Running the Gauntlet: Why Not Let Every Team Get A Go At Glory?

Running the Gauntlet: Why Not Let Every Team Get A Go At Glory?

Steve Barnes

March Madness this year was a special tournament. Not only did Maryland-Baltimore County upset top-seed Virginia, but Loyola-Chicago captured the hearts of sports fans on its run to the Final Four. In years to come, people might be hard pressed to remember who Villanova beat for the title, but the Ramblers will be in folks’ memories forever.

Too bad this will never happen in the Football Bowl Subdivision playoffs.

In the beginning of each college basketball season, every team has at least a shot at making the NCAA Tournament.

In the beginning of each college football season, if a team is not from the SEC, ACC, Big 10, Big 12 or Pac 12, a team has no shot at the national title. That leaves the AAC, MAC, Conference USA, Mountain West and Sun Belt with no title to ever realistically imagine winning. Central Florida proved that last season by going undefeated, including beating Auburn – the team that beat both participants in the national title game.

Instead, the Knights got the NCAA crumb of a New Year’s Six bid.

All other levels of college football have a playoff. The FCS had its tournament last year and it even featured an upset or too. In Division II, West Florida, in only its second year of existence, made a run all the way to the championship game. Division III and the NAIA have tournaments as well.

This leaves only those group of five conference teams with no chance for a title.

But why? If it is understood those schools are excluded, why not let them have their own tournament. It might even serve as a model to show the so-called big boys how an eight-team format might be conceivable.

Simply take the five conference champs, add three at-large, and voila, there it is.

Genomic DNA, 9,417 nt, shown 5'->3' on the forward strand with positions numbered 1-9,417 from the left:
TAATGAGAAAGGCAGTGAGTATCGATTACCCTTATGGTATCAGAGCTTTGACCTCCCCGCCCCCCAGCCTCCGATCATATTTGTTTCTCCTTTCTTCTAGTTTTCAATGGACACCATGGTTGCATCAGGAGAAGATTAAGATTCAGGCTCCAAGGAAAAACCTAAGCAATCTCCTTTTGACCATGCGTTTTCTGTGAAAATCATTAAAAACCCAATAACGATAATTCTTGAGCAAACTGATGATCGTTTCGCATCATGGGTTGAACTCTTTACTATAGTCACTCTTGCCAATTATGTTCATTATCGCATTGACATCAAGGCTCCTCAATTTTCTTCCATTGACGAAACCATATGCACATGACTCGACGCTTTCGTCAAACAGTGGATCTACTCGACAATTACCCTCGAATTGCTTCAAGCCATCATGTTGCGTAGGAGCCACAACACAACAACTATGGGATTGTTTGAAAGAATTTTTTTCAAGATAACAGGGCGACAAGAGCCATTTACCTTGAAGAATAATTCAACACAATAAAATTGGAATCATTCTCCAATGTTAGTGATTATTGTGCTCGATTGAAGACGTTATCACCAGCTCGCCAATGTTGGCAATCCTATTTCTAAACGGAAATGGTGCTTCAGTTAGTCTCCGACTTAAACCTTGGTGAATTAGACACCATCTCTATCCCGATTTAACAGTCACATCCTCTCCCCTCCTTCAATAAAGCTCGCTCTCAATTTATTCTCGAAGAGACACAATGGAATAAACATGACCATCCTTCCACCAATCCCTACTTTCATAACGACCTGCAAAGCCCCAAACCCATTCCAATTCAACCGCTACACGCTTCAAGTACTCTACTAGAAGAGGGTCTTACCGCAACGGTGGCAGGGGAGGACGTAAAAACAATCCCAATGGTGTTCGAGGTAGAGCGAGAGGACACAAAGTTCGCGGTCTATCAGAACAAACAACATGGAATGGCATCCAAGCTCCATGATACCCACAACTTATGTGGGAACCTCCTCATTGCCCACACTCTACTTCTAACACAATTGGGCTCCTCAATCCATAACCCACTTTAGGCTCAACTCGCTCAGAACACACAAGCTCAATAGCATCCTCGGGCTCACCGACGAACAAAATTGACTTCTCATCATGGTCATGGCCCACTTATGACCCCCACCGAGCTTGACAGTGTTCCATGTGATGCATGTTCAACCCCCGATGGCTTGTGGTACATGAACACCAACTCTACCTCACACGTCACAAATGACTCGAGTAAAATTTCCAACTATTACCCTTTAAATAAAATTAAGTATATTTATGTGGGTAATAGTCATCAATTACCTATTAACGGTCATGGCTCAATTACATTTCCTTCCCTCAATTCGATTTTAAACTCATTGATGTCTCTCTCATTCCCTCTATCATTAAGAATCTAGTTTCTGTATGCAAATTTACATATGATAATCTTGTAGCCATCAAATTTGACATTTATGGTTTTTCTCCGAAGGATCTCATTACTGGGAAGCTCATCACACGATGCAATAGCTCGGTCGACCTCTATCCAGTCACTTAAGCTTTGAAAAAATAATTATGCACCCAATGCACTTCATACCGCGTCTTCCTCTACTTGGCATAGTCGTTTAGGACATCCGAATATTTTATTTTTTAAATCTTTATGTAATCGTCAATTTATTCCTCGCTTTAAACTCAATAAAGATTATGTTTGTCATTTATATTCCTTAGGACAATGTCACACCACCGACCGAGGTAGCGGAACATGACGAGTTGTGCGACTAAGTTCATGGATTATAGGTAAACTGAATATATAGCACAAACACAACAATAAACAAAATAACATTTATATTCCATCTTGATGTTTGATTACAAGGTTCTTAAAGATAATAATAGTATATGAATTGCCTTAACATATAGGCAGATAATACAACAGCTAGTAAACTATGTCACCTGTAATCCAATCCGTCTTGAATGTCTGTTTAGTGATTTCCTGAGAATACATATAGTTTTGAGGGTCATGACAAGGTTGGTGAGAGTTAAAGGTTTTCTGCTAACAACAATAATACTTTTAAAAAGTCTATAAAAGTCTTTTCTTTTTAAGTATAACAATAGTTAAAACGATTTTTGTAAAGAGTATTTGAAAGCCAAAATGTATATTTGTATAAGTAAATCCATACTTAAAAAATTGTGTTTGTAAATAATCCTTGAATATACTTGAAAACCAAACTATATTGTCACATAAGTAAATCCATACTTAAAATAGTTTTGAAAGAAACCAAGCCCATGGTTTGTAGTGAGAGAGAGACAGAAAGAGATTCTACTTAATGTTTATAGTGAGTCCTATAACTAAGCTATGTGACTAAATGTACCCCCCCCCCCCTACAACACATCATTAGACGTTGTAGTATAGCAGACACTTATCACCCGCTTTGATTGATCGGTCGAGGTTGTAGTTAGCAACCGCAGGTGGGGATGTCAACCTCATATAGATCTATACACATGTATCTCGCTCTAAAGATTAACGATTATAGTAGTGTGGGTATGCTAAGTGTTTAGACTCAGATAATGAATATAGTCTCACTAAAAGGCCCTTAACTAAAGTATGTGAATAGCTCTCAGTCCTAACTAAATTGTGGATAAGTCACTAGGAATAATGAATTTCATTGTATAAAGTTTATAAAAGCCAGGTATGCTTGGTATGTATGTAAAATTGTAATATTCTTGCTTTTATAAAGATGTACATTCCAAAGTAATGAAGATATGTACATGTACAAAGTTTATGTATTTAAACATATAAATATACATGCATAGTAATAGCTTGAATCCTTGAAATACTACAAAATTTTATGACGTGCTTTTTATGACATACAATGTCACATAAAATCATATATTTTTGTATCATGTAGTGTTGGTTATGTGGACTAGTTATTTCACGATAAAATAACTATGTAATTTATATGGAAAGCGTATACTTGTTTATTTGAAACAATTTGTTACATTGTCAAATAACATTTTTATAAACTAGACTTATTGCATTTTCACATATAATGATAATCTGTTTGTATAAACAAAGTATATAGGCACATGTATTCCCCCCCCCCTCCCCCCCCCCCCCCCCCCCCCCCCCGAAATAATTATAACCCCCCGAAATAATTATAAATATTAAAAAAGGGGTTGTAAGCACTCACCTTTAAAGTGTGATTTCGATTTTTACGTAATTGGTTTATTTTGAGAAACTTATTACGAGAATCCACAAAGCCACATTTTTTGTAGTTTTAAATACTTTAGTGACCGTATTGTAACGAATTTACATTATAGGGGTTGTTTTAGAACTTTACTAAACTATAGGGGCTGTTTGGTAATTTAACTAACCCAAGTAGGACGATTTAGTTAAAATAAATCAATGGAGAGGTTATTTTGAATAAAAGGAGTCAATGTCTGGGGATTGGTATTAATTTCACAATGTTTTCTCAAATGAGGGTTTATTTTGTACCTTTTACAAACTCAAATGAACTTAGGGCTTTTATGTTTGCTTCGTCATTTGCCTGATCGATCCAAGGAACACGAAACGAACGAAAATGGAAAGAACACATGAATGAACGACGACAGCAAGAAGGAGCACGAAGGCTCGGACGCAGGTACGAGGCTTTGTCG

Last year, it would have been a cool field.

UCF would have been the top seed at 13-0. Boise State second at 11-3, Troy third at 11-2, Florida Atlantic at 11-3 and Toledo at 11-3. Boise got the nod at number two by virtue of a regular-season win against Troy and the Trojans third after a huge win at LSU. That takes care of the five conference champs.

That leaves three at-large bids.

Mostly likely, in order, it would have been South Florida (10-2), Memphis (10-3) and Army (10-3) because the service academies will never get into the college playoff either.

To play these games, simply use the bowl games that feature group of five formats already. Just give the top four seeds games closest to home.

So last season, UCF would have hosted Army in the Care Bowl in Orlando, Boise State would have stayed at home in the Potato Bowl against Memphis, Troy would have to travel 45 miles to Montgomery’s Camilla Bowl where it would face USF and FAU would get a home game in the Boca Raton Bowl versus Toledo.

Play the semifinals in two nicer locales: New Orleans and Arizona Bowls.

The finals could have been in Atlanta either the week before or a few days before Alabama played Georgia in the power five title game.

There would be a few drawbacks to this system. First, it will knock some teams out of bowl bids. But would fans rather see a group of five playoff matchup or a couple of 6-6 teams playing for a winning record?

Next, it would cause some group of five schools to not play as many “money” games. If a team thinks it has a shot at a national title, it may not want to risk a loss for a paycheck. Yet money is the bottom line, so those schools will play at least one big game on the road to get paid. It does give some of the other group of five schools access to those games. For example, and no offense to New Mexico State, but if the Aggies think they would not have a shot at the playoff, perhaps they get the money game instead of UCF.

The big boys would not mind much. There are plenty of teams willing to play those sacrificial lamb games and not just in the group of five. Both Alabama and Auburn played FCS Mercer last season.

This system not only gives the group of five schools a shot at a championship, it also shows the power five schools an eight-team format can work. No more complaining about one conference champion being left out or one conference getting two teams in the final four.

It is good for the teams, good for the fans and good for the game.

But, the NCAA would still have to sign off on the idea and it does go against one of its ideals – it makes sense.


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Steve Barnes brings the trifecta to sports journalism. He has served in the sports information departments at three universities and in media relations for three professional franchises, he has written for several newspapers, including having been a college football beat writer for the Montgomery Advertiser, and he has been a broadcaster for both college and professional sports. He resides in his hometown of Pensacola, Fla., because he has good taste.

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